Although artist jewelry is part of art jewelry and contemporary jewelry at large, it’s a bit different. I’m trying to connect it. I want the connection with the art and design world to be very strong, more than that of jewelry at large. I want to place it into an art environment as much as possible, so also for fairs.

Sharon: What if you don’t like the first drawing or the first couple of drawings of something that an artist shows you for a ring, let’s say, or a bracelet? What do you do?

Esther: If I don’t like it, it’s very often because it doesn’t look like them. It’s not connected well enough to their work, to what they are. Sometimes the first idea they have is an idea of a jewel, but it’s more than just making a jewel. It’s making their work into a jewel, you know? So, sometimes the first idea is not the right one, but it’s not because it wouldn’t make a nice jewel. It would. But you wouldn’t recognize their work in that small piece. And it’s very important for me that the link is very strong.

But for me, a good artist jewel is not a reduction of a bigger project. This is not very interesting, to make very small exactly what you make in large. It has to be a new project, yet you have to recognize the artist’s work. This is the biggest challenge in the making of an artist jewel.

Sharon: I’m thinking, and I can’t remember his name, that the Spanish sculptor who makes puzzles. He makes them large and he makes small, little pendants and things like that. He’s Spanish.

Esther: Maybe he’s Franco-Argentinian, Pablo Reinoso?

Sharon: No, that’s not his name. But has Reinoso been part of your sculptures, your gallery?

Esther: Yes, among many other ones. But, you know, I walked the path of artist jewelry for 12 years, and I’ve also evolved on that path. What I think today might be different than what I thought in the past, and it’s the same for artists. I know their first idea is going to be nice, but maybe it’s not going to be as interesting as the second idea or as the third idea. But I also have to respect their rhythm, that it’s going to take a bit of time and that they have to grasp the idea of jewelry. Because this is so new to them, you also have to be patient.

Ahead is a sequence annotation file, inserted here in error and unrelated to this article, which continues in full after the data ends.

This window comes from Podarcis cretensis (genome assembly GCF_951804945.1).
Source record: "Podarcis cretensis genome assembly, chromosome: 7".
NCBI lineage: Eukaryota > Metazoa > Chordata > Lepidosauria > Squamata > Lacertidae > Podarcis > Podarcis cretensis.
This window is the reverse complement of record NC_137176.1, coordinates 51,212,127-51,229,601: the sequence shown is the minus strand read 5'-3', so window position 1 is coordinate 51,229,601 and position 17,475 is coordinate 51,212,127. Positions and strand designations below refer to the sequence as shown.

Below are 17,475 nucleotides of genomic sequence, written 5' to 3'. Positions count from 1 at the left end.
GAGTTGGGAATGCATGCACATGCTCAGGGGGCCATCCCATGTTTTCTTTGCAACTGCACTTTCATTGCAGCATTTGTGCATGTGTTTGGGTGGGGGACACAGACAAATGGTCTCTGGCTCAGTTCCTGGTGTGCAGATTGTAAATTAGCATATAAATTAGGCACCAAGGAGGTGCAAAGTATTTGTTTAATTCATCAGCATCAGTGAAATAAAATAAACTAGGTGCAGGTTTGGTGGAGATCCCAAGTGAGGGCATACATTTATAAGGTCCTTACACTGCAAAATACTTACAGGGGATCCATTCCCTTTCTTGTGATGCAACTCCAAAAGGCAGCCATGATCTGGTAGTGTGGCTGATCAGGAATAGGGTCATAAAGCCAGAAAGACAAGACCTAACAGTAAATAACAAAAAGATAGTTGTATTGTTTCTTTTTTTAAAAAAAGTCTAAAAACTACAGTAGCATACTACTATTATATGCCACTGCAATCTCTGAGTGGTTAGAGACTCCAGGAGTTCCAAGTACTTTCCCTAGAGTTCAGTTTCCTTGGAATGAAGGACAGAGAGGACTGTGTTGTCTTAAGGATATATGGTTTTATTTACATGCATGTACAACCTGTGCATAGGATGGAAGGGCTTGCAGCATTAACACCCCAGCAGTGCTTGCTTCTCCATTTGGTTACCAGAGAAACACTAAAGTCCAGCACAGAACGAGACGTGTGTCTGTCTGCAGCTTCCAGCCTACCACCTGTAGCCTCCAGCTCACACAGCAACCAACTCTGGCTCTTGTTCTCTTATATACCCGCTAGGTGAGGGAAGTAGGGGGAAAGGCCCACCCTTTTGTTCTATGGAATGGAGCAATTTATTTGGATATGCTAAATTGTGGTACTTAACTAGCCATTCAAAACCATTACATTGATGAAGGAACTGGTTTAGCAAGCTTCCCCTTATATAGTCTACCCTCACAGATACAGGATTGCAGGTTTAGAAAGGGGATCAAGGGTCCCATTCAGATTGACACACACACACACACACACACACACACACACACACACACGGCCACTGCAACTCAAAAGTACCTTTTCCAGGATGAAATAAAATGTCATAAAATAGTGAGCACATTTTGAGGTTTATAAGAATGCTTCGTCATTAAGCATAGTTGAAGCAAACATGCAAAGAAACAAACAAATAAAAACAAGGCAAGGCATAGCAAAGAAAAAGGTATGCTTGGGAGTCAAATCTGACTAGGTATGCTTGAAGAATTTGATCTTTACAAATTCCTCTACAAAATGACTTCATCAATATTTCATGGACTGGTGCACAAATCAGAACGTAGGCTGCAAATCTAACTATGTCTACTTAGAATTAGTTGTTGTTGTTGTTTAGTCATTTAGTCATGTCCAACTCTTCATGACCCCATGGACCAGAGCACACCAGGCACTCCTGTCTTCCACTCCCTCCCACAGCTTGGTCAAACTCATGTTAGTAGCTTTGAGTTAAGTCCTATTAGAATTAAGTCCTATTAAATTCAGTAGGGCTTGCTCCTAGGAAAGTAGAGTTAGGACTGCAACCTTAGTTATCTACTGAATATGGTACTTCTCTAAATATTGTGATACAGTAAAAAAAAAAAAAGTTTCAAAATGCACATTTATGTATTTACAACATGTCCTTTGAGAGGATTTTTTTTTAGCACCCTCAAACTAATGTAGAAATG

Sharon: Do you make the first or second drawing they have, even if you don’t like it, and then you wait for them?

Esther: No, I ask them to work hard for the first project as well, but I notice sometimes that the first project is very nice and interesting, yet the second one or the third one or the fourth one is even more interesting because it—how would I say that—it is more demanding. It is maybe less commercial. I have the feeling that the artist and myself have walked that path a bit more as it gets more interesting.

It’s also more demanding for the collector. It’s really from the artist to the collector. I’m sure you’re not the same collector today as you were 30 years ago. And maybe what you choose to wear today or what you assume to wear today is different from many moons ago. I think we all go through that path, and it’s very interesting. It doesn’t mean that what you make at first is not interesting, but you have to go through all these steps.

Sharon: We will have photos posted on the website. Please head to TheJewelryJourney.com to check them out.

Thank you again for listening. Please leave us a rating and review so we can help others start their own jewelry journey.

Sharon Berman